A Guide to Selling an Inherited House

House, gavel, and law book with the word Probate

A Guide to Selling an Inherited House

When a loved one passes away, inheriting their home can be bittersweet. While full of memories, an inherited house also comes with practical considerations if you sell it. What steps should you take? What are the tax implications? This guide covers the key things to know when selling an inherited house.

Deciding Whether to Sell an Inherited Property

Before listing the home, think carefully about your goals. Do you need the equity to pay other expenses? Or would you prefer to keep the house for sentimental reasons? Discuss the options with family members, as they may feel strongly one way or the other. You’ll also want to evaluate the house—does it require significant repairs? How’s the local real estate market? Understanding your financial needs and the home’s condition will help inform your decision.

Steps for Selling an Inherited House

If you decide to sell the inherited property, you have two main options:

  1. Sell with a real estate agent
  2. Sell to a cash offer company

Selling with an agent involves listing the home on the open market. A cash offer company will buy the home directly from you. Here are the key steps for each:

With a real estate agent:

  • Probate – If the deceased did not leave a will or if the will is contested, you’ll need to go through probate court to settle the estate. This can take weeks or months.
  • Clear the title – You must verify you have full legal rights to sell the home. Pay off any existing mortgages, liens, or other claims against the property.
  • Make repairs – Inspect the home and make any necessary repairs or updates to maximize the sale price. This includes decluttering, painting, landscaping, and fixing broken or outdated elements.
  • Price competitively – Research comparable homes recently sold in the neighborhood. Price the home strategically based on market data.
  • Hire a realtor – Interview several agents and find one you trust who understands the local market. They will handle marketing, showings, and negotiations.
  • Review offers – The realtor will help you objectively evaluate and negotiate offers for the best deal. Be prepared to make compromises.
  • Close the sale – Once you accept an offer, the realtor and your real estate attorney will handle all the paperwork and logistics of transferring ownership to the buyer.

The traditional selling process provides the highest potential sale price but requires time and effort to prep, list, and sell the home.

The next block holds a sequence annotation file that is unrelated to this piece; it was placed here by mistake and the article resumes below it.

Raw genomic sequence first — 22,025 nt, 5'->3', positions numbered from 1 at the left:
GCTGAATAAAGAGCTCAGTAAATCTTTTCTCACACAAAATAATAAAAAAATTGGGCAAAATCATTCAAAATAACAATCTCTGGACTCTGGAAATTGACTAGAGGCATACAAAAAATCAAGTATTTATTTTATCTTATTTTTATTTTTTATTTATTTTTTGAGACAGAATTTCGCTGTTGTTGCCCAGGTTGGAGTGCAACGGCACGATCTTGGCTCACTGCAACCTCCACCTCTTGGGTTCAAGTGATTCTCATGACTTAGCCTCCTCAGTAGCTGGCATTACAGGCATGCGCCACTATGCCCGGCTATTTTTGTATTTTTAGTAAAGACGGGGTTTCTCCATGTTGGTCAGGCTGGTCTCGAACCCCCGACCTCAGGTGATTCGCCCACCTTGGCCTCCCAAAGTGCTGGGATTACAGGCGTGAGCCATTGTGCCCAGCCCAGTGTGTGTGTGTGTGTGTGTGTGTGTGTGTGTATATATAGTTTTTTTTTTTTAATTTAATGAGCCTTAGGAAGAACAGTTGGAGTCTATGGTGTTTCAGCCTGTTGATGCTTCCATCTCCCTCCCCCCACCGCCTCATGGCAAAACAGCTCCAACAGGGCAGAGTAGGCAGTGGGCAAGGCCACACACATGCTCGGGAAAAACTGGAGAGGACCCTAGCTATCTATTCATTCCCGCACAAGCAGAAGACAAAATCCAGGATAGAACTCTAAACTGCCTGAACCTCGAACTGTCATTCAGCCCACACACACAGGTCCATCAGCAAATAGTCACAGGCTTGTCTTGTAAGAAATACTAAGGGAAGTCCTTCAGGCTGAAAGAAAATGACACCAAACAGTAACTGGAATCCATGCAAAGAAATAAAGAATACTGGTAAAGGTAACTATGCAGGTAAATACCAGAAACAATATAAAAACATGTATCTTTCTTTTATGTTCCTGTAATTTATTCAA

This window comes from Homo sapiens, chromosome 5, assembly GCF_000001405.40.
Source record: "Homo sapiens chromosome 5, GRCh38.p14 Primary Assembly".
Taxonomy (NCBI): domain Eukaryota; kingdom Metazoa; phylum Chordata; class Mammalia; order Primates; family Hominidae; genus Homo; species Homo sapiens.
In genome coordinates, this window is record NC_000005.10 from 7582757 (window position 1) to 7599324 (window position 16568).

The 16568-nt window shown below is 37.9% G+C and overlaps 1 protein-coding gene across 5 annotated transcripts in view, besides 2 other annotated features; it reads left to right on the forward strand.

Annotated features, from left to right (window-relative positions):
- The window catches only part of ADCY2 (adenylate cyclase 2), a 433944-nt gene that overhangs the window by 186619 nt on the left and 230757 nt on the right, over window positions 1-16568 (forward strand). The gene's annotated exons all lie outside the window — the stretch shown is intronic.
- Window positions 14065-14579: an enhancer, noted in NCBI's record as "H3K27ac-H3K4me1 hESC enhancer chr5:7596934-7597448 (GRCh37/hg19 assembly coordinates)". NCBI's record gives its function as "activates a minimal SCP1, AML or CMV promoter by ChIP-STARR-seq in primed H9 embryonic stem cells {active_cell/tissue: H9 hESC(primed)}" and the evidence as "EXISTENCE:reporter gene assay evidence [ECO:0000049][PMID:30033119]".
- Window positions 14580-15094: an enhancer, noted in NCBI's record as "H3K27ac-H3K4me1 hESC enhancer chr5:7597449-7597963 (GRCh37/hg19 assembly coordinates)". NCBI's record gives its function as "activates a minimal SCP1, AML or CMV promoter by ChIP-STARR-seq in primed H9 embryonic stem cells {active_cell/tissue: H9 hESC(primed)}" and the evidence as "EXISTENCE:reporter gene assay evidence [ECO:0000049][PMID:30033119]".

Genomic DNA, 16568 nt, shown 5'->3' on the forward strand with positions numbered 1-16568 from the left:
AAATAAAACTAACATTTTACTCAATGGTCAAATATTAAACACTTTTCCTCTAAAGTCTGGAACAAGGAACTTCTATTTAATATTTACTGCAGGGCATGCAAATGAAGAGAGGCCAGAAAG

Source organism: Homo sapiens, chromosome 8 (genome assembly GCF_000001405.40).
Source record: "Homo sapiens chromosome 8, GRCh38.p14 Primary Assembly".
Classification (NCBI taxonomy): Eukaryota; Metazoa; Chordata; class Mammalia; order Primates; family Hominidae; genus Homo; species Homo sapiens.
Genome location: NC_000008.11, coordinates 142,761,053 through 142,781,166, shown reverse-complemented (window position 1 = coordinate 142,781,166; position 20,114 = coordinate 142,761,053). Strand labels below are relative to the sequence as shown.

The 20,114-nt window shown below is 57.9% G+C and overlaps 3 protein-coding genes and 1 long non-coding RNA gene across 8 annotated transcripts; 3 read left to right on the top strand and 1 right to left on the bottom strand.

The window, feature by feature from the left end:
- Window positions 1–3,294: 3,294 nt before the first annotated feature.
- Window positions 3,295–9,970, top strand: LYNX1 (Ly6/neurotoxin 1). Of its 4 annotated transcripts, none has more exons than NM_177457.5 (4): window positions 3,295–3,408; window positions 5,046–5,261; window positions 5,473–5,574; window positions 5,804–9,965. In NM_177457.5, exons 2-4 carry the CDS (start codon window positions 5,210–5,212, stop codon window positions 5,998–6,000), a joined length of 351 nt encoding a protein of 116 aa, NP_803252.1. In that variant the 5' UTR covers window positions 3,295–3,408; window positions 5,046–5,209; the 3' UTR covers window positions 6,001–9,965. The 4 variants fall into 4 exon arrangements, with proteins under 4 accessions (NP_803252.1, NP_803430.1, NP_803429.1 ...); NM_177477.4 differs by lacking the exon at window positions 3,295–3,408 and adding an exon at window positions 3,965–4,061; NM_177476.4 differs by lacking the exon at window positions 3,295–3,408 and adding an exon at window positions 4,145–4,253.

With a cash offer company:

  • Probate – If required, you’ll still need to complete probate to settle the estate.
  • Clear the title – Verify you have full rights to sell the home before proceeding.
  • Get a cash offer – After submitting some basic information about the home, the company will provide a cash purchase offer.
  • Accept the offer – If you’re satisfied with the cash price offered, you can simply accept it on the spot without listing the home.
  • Close quickly – Once you accept, the company can close within a few weeks. You won’t have to prep, list, or show the home.
  • Sell as-is – These companies buy homes in any condition, so you avoid making repairs.
  • No commissions – You won’t pay any realtor commissions or closing costs.

The main benefits of a cash offer company are it’s fast, and you don’t have to do repairs or list publicly. The downside is that you may get a lower price than the open market. However, when you factor in the money and time saved on realtor commissions, closing costs, repairs, remodels, seller concessions, and the hassle of prepping and showing the home, the net proceeds from a cash offer company may end up being very similar to listing on the open market. So, for some sellers, the speed and convenience of accepting a cash offer can be worth it to avoid the stress and uncertainty of the traditional selling process.

Tips for Selling An Inherited House Successfully

Selling an inherited home brings unique challenges. Keep these tips in mind:

  • Be patient with a realtor. It may take longer to sell than a traditional home. You can’t control market conditions.
  • Prepare for taxes either way. Consult a tax professional to understand capital gains taxes when selling.
  • Expect emotional moments. This process can be sentimental as you let go of the family’s memory-filled property.
  • Hire professionals. Real estate attorneys can help avoid costly mistakes.
  • Time it right if using a realtor. List during peak seasons for real estate activity—usually spring and summer.
  • Be flexible on terms. You may need to negotiate to get the best deal.

With proper planning, selling an inherited home can go smoothly. While bittersweet, you’ll gain equity to fuel other goals. With the right approach, you can make sound decisions during an emotional time.

Commonly Asked Questions About Selling An Inherited House

In most cases, yes. If the deceased did not leave a will or the will is contested, you’ll need to complete probate before selling the inherited property. This ensures you have full legal rights.

A realtor provides the highest sale price but requires more time and effort. A cash offer company is faster but may pay less than market value. Compare the options.

Focus on curb appeal and any fixes that make the home more livable and marketable, like flooring, appliances, paint, and landscaping. Fix major issues.

Consult a tax advisor, but you may owe capital gains taxes on any profit from the sale price versus the home’s valued basis at the time of inheritance.


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